May 25, 2013
Buzz data is going to be moved to Google Drive according to an email doing the rounds. This comment caught my eye though.
"Bradley Horowitz said at the time that the lessons that Google learned from the products short existence would be used in other services like Google+"
So what features that used to be in Buzz do you wish were in Google Plus now?
1) A tab on profiles listing all my comments
2) An RSS/Atom feed of my public posts
3) Vanity Profile URLs for everyone
4) Auto-import of posts from feeds. But to a separate tab on profiles, not to our public streams
5) Easy Location tagging of public posts when using the desktop web interface.
I'm sure there's more.
[from: Google+ Posts
There's an email from Google doing the rounds about the final act for Buzz. Our old posts are going to be archibved to our Google Drive, apparently.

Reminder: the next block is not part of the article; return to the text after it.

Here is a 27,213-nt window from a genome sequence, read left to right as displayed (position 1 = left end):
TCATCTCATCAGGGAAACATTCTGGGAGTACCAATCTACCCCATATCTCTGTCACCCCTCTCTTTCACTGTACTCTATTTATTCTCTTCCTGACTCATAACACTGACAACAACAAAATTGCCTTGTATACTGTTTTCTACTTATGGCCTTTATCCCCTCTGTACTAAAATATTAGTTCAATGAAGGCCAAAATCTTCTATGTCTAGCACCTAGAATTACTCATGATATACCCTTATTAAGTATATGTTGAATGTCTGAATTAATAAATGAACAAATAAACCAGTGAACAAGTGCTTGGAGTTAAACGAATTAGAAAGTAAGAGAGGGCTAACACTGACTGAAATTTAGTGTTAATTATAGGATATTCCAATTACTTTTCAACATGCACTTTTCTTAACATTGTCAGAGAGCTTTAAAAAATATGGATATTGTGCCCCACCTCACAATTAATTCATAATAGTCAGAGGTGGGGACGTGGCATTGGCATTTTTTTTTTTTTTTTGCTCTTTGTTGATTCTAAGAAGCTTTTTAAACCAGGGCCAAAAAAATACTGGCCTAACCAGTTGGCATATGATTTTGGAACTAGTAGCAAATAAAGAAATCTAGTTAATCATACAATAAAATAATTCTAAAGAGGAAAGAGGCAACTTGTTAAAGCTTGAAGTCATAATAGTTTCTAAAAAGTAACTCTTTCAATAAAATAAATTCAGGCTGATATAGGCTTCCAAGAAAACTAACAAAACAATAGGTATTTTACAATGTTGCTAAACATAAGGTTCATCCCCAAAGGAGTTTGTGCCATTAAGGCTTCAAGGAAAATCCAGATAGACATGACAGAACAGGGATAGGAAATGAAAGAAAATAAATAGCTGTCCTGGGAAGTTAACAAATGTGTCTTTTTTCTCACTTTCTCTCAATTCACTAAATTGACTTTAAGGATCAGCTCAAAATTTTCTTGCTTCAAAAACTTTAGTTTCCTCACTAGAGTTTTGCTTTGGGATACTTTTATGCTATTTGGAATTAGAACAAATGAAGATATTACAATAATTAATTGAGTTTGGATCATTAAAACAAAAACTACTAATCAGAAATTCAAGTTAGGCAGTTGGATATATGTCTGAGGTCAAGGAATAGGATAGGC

It's prompted me to go back and re-read my burblings from 2 years ago!
"Bradley Horowitz said at the time that the lessons that Google learned from the products short existence would be used in other services like Google+"
I wonder what those lessons were. Because there's still some function that used to be in Buzz but is not in G plus, that I miss.
[from: Google+ Posts
May 24, 2013
Oh no! I should never have agreed to that IoT WebSSO thing
Every time I revoke that diaper token I am immediately signed back in by the craddle.
Paul Madsen posted an excellent article today, “Identity, Application Models and the Internet of Things,” recommending that the prevailing application development model move back to the browser and away from native apps. He references another excellent article by Scott Jenson, “Mobile Apps Must Die,” which holds that because we use so many native mobile apps, they are “becoming too much trouble to organize and maintain,” and that the native app model, “just can’t take advantage of new opportunities.”
Paul observed how, with the prevailing native app model, the “Internet of things would push us to have 1000s of native applications on our devices, but that would place a completely unrealistic management burden on the User.”